Research breakthrough in treating anxiety and depression
Pioneered by researchers at Monash University, a promising new, 'whole person' approach to the treatment of anxiety and depression has been developed in an effort to improve the effectiveness and efficiency of current treatment, and further improve the lives of those who are living with these, and similar, mental health disorders.
According to national surveys, anxiety and depressive disorders are among the most prevalent mental health diagnoses in Australia, and 60 to 70 per cent of people with anxiety or depression have multiple diagnoses. An estimated 84.3 per cent of individuals with an anxiety or related disorders do seek treatment from a healthcare provider, but only 23.2 per cent receive appropriate evidence-based psychosocial or pharmacological intervention.
While diagnosis-specific cognitive-behavioural therapy (CBT) interventions have generally shown to be effective in treating multiple diagnoses in approximately 40 per cent of cases, the remaining 60 per cent continue to experience one or more clinically severe anxiety, depression, or related diagnoses despite receiving a full course of evidence-based CBT.
Following the discovery of considerable genetic, neurological, developmental, behavioural and cognitive data, which suggested commonalities across anxiety and related disorders, transdiagnostic CBT interventions have been developed to form a new approach to treatment.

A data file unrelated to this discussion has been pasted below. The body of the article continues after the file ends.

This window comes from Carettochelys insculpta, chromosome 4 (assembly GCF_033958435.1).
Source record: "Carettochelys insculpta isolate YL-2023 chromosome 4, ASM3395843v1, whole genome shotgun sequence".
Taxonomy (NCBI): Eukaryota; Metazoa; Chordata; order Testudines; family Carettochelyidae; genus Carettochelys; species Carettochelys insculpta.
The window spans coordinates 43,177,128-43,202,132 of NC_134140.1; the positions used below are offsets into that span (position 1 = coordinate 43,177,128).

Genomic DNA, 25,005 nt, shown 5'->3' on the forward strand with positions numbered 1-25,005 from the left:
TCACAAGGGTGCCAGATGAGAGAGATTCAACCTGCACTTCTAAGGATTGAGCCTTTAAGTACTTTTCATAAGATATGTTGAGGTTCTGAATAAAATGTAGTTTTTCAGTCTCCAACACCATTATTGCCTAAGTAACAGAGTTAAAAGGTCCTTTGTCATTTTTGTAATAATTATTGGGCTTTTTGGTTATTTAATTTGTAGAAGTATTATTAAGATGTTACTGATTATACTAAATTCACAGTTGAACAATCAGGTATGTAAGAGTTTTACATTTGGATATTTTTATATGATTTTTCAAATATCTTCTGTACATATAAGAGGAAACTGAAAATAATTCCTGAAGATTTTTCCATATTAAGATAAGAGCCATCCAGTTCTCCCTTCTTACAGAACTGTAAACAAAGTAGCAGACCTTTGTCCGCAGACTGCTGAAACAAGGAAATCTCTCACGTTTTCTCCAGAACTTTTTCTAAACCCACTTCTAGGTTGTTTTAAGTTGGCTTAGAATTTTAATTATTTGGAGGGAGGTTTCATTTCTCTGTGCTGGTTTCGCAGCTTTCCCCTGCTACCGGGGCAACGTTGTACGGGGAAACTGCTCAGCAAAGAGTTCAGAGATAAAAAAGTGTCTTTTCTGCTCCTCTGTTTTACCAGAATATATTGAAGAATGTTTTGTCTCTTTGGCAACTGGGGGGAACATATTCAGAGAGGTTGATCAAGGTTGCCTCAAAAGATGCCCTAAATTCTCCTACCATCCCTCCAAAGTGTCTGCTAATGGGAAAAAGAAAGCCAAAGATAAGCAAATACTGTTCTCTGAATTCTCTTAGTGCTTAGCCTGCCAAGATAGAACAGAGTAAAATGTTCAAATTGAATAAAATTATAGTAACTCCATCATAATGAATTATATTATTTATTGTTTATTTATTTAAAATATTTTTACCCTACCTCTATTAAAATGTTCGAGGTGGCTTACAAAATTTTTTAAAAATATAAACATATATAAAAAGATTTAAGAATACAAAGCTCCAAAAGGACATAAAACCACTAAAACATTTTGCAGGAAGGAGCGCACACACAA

This new, transdiagnostic, disorder-independent approach considers the biological, physical and psychological symptoms, targeting the person and their emotional difficulties as a whole to deliver tailored treatment. This, in part, improves patient access by reducing therapist training demands - training in one intervention for multiple diagnoses - and effects better simultaneous outcomes on multiple diagnoses by targeting core common features rather than diagnosis-specific elements.
Professor Peter Norton is the Director of Translational Research at the Monash Institute of Cognitive and Clinical Neurosciences (MICCN). He is also one of two developers of the transdiagnostic treatment model, and was Guest Editor of a recently published, special edition of the Journal of Anxiety Disorders, focussing on transdiagnostic approaches.
"As well as providing better treatment for those experiencing anxiety and other emotional disorders, transdiagnostic treatments offer a number of appealing advantages to the mental health field. These include conceptual advantages such as better matching research-driven models of mental health problems, healthcare system advantages such as improved ease of dissemination, and basic clinical advantages such as improvements in the ability to address comorbidity – that is, the presence of one or more additional diseases or disorders co-occurring with the primary disorder;," Professor Norton said.
Professor Norton and his team provide a public service for those over the age of 18 experiencing anxiety, depression and other similar emotional disorders. The FEAR Clinic, housed within the Monash Psychology Centre, is adopting the transdiagnostic approach, meaning that those who attend are first-in-line to benefit from this new ground-breaking approach to treatment.
"Our highly trained and qualified clinicians have altered their perspective and treatment approach - from using a diagnosis-specific mechanism to reduce diagnosis-related symptoms, to one centred around using a broad process to improve an individual's quality of life," Professor Norton said.